If you live in, work in, or provide services for a co-op, condo, or HOA, you know that however harmonious a building or association is in general, there is always that one person—or perhaps more than one—who throws a wrench in the works. It could be the guy who seems to take pleasure in disrespecting the doorman, or the lady who insists on feeding the feral cats (and by extension the neighborhood rats), or the family who lets their kids play basketball inside their apartment. These are the people who—at best—regularly suck up more than their fair share of energy and resources from the community, or—at worst—create an undesirable, unhealthy, or even dangerous living situation for themselves and their neighbors.
Now throw in one of the most devastating pandemics the modern world has ever seen, and it’s a wonder we haven’t all turned into some form of that guy. After two years of loss—of loved ones, of homes, of jobs, of normalcy— the news has been full of reports of incidents ranging from the outlandish to the criminal going down in settings that are normally benign: grocery stores, airplanes, hair salons, restaurants, school board meetings, even medical facilities. Whether it’s for attention (even the negative kind), an expression of deep frustration and anxiety over the seemingly endless state of crisis, or just jerks happy to have an excuse to be especially jerky, it seems that more and more people are indulging in disruptive, combative behaviors. Has this also been the case in the nation’s multifamily communities? We spoke to several pros in the industry to find out.
The COVID Conundrum
The coronavirus’s rampant transmission and attendant restrictions on public life have made time at home essential to survival—both in the sense of avoiding the spread of a potentially deadly contagion, and in the sense of keeping work, family, and other fundamental functions going from within one’s own domestic confines. In a co-op or condo, particularly those of the vertical variety, the communal element of shared walls, spaces, and financial obligations brings both an alleviation and a magnification of the effects of such isolation.
Jim Stoller, president and CEO of The Building Group, a property management firm based in Chicago, sees this phenomenon firsthand at the buildings his company manages, which are mostly luxury highrises in the city’s Gold Coast and other downtown neighborhoods. Of the COVID era, he says, “There’s a lot more people working from home—and there’s a lot of people who just aren’t working—so there are a lot more eyes around the building.” As the pandemic evolved, triggering lockdowns, shelter-in-place orders, and other unprecedented steps intended to slow the spread, Stoller says, “there were some people who were acting out, unfortunately; pounding on walls, walking around the buildings. In some cases, they were going up to staff members and getting in their faces—just really acting inappropriately. And that did create a lot of additional stress for board members and for management, and also for the staff. Especially early on, when there were a lot of unknowns. It was a difficult period.”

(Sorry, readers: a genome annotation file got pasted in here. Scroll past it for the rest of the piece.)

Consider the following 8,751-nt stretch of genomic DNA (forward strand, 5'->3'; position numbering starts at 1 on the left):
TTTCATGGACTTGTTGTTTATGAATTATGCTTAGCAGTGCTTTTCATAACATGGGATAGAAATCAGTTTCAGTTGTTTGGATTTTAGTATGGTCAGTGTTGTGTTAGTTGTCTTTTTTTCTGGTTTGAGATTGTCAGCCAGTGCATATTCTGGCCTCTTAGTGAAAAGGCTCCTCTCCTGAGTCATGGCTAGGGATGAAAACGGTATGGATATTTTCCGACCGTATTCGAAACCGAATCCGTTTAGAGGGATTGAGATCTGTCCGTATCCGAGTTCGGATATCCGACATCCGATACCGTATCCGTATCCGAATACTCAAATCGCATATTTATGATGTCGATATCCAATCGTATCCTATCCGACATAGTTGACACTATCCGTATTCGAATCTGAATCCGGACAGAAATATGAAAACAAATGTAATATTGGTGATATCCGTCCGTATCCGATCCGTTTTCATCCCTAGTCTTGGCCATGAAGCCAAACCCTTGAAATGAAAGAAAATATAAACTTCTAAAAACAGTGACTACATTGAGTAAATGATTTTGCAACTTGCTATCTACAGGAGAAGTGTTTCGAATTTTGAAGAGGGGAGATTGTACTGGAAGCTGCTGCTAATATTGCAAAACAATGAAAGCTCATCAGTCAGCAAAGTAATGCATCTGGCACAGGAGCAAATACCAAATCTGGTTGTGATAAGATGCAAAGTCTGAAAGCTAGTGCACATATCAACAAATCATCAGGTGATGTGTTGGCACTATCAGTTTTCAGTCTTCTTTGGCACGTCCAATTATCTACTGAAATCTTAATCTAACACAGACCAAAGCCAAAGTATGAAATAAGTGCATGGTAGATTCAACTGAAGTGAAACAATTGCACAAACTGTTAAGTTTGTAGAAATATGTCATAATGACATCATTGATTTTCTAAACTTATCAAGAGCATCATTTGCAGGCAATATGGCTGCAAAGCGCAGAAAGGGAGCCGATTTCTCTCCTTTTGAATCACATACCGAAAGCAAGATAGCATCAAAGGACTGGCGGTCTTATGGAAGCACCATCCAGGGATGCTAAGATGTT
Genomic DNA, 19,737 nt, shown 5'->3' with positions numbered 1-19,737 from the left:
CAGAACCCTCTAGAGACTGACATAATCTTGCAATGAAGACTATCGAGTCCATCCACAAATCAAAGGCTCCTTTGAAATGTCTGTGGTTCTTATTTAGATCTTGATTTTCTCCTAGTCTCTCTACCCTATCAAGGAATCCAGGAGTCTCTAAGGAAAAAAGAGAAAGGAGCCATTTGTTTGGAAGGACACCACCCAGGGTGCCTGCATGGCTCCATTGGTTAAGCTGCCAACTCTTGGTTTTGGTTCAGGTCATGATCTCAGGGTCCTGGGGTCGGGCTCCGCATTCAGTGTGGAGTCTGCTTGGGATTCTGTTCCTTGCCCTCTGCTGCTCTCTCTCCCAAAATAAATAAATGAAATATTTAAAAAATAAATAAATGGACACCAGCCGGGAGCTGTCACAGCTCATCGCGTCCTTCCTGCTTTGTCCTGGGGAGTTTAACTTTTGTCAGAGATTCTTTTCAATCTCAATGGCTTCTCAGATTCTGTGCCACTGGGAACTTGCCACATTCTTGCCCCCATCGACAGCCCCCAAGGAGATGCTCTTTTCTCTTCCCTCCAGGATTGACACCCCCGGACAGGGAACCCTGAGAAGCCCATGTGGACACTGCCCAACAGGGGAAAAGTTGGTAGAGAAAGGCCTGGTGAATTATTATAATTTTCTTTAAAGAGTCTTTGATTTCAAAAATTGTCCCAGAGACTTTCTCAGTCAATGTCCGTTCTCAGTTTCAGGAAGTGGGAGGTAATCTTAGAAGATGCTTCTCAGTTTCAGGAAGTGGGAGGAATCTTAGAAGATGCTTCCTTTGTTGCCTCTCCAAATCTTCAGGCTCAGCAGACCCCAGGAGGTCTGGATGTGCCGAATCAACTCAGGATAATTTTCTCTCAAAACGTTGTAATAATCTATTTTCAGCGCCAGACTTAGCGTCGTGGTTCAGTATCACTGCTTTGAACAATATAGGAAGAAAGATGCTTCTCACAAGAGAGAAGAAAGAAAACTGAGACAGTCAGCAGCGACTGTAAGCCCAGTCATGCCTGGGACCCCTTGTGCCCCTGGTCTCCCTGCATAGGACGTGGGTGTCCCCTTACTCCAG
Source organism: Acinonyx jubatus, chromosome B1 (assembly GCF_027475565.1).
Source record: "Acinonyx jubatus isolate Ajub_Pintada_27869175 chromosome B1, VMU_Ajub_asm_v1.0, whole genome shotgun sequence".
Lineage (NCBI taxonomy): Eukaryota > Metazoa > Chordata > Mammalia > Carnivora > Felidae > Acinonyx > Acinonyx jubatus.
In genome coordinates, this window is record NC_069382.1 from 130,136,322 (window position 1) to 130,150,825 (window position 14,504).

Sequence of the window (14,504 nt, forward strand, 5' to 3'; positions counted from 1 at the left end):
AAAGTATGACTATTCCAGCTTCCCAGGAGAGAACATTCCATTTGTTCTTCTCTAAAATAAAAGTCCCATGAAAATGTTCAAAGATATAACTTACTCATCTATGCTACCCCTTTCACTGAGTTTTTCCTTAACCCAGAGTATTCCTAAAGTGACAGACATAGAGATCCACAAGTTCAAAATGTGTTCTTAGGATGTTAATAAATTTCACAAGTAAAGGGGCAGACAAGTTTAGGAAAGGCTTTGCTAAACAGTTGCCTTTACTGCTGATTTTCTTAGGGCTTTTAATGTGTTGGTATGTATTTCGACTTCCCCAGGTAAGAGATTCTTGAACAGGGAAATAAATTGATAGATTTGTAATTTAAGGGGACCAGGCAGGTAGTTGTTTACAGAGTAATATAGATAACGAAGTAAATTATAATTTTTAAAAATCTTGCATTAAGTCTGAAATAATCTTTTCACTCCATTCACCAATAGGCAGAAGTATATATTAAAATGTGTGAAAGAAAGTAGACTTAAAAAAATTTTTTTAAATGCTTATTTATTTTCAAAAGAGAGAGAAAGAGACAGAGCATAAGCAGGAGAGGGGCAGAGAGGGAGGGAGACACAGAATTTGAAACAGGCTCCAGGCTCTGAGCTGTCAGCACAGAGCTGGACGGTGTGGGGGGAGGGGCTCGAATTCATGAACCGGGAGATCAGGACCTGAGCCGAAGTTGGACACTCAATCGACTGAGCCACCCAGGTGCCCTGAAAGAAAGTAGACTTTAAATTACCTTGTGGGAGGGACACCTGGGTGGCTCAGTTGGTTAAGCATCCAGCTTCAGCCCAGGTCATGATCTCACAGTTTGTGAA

While Stoller praises his staff for their dedication and hard work—as well as “the 90% of the people in the condos and co-ops that we manage [who] really were wonderful”—he goes on to say that with so many people home all day, and ambient stress levels so high, “there are a lot more complaints about neighbors—the smoke complaints have gone up; complaints about people hanging out in the lobby have gone up. And then, with the amenities [being closed] in many buildings, you couldn’t go work out or swim it off, so that increased tension as well.” In many cases, says Stoller, that tension escalated to the point where management was compelled to involve the building’s or association’s attorneys.
One of those attorneys is Howard S. Dakoff, partner with Chicago-based law firm Levenfeld Pearlstein, LLC. He explains that complaints must meet a “standard of reasonableness” to be considered a violation of an association’s or corporation’s governing documents, or the warranty of habitability, in the case of co-ops. “I’ve had calls from managers [saying] that a unit owner is complaining that the vacuum in the unit above them is bothering them, that they’re trying to work and they can’t work, and they’re demanding that something be done.”
This type of complaint, he says, does not meet the reasonableness standard. People are entitled to vacuum their floors, and in a multifamily setting, it’s inevitable that some noise from such activities will penetrate the walls of adjoining units. So how should a board respond?
“What I tell boards is that in this unusual time, there’s an aspect of this that’s not legal expertise, that’s not pure management skill—it’s psychology, dealing with owners with a little bit of tenderness, a little bit of empathy,” advises Dakoff. “Because everyone’s in an unusual position, and more people are home than ever before. They’re trying to work and live in a small space, in a vertical high-rise generally. And so they’re hearing things they never heard before.”
While there are prescribed remedies for incidents that rise to the level of an objective violation—legal letters, fines, even eviction in extreme cases—the appropriate response to a more subjective complaint might be “a little bit of understanding and empathy,” says Dakoff. Management and the board “may be able to defuse an angry owner just by educating them.”